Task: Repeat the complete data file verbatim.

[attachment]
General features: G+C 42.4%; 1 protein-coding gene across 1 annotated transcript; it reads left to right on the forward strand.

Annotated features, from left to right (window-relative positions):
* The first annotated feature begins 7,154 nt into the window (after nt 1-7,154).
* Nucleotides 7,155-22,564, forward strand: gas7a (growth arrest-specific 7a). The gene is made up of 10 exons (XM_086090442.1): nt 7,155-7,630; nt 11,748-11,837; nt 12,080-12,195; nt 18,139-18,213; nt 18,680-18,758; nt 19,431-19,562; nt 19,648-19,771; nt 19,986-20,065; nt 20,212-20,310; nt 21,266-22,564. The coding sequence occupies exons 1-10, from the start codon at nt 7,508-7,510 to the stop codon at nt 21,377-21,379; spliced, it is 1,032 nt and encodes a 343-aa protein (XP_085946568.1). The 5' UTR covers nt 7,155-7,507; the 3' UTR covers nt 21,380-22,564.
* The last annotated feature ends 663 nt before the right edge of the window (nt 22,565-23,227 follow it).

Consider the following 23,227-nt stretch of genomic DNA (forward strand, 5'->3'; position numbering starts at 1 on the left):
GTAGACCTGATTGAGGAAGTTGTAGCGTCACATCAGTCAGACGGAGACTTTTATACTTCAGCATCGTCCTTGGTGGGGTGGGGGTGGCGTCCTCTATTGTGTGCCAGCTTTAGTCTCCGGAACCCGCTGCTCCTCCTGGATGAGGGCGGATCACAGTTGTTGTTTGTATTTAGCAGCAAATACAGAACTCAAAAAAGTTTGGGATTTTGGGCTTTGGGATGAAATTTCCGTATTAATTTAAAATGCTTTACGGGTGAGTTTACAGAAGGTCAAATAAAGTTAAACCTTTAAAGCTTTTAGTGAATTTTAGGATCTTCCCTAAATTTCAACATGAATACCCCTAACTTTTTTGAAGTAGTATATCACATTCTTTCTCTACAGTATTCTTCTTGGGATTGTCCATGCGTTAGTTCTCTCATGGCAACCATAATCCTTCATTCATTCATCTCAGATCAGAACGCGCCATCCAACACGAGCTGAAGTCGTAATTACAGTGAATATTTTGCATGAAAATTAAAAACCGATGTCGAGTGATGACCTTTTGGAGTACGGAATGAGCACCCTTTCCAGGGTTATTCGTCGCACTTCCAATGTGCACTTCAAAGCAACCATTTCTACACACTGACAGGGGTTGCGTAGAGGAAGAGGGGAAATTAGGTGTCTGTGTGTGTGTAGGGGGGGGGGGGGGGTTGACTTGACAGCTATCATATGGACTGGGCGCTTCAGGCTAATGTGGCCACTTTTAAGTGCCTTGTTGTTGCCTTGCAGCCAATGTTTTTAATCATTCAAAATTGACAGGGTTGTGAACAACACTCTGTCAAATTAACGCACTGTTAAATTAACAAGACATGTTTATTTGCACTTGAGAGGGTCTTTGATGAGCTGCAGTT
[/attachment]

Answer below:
General features: G+C 42.4%; 1 protein-coding gene across 1 annotated transcript; it reads left to right on the forward strand.

Annotated features, from left to right (window-relative positions):
* The first annotated feature begins 7,154 nt into the window (after nt 1-7,154).
* Nucleotides 7,155-22,564, forward strand: gas7a (growth arrest-specific 7a). The gene is made up of 10 exons (XM_086090442.1): nt 7,155-7,630; nt 11,748-11,837; nt 12,080-12,195; nt 18,139-18,213; nt 18,680-18,758; nt 19,431-19,562; nt 19,648-19,771; nt 19,986-20,065; nt 20,212-20,310; nt 21,266-22,564. The coding sequence occupies exons 1-10, from the start codon at nt 7,508-7,510 to the stop codon at nt 21,377-21,379; spliced, it is 1,032 nt and encodes a 343-aa protein (XP_085946568.1). The 5' UTR covers nt 7,155-7,507; the 3' UTR covers nt 21,380-22,564.
* The last annotated feature ends 663 nt before the right edge of the window (nt 22,565-23,227 follow it).

Consider the following 23,227-nt stretch of genomic DNA (forward strand, 5'->3'; position numbering starts at 1 on the left):
GTAGACCTGATTGAGGAAGTTGTAGCGTCACATCAGTCAGACGGAGACTTTTATACTTCAGCATCGTCCTTGGTGGGGTGGGGGTGGCGTCCTCTATTGTGTGCCAGCTTTAGTCTCCGGAACCCGCTGCTCCTCCTGGATGAGGGCGGATCACAGTTGTTGTTTGTATTTAGCAGCAAATACAGAACTCAAAAAAGTTTGGGATTTTGGGCTTTGGGATGAAATTTCCGTATTAATTTAAAATGCTTTACGGGTGAGTTTACAGAAGGTCAAATAAAGTTAAACCTTTAAAGCTTTTAGTGAATTTTAGGATCTTCCCTAAATTTCAACATGAATACCCCTAACTTTTTTGAAGTAGTATATCACATTCTTTCTCTACAGTATTCTTCTTGGGATTGTCCATGCGTTAGTTCTCTCATGGCAACCATAATCCTTCATTCATTCATCTCAGATCAGAACGCGCCATCCAACACGAGCTGAAGTCGTAATTACAGTGAATATTTTGCATGAAAATTAAAAACCGATGTCGAGTGATGACCTTTTGGAGTACGGAATGAGCACCCTTTCCAGGGTTATTCGTCGCACTTCCAATGTGCACTTCAAAGCAACCATTTCTACACACTGACAGGGGTTGCGTAGAGGAAGAGGGGAAATTAGGTGTCTGTGTGTGTGTAGGGGGGGGGGGGGGGTTGACTTGACAGCTATCATATGGACTGGGCGCTTCAGGCTAATGTGGCCACTTTTAAGTGCCTTGTTGTTGCCTTGCAGCCAATGTTTTTAATCATTCAAAATTGACAGGGTTGTGAACAACACTCTGTCAAATTAACGCACTGTTAAATTAACAAGACATGTTTATTTGCACTTGAGAGGGTCTTTGATGAGCTGCAGTT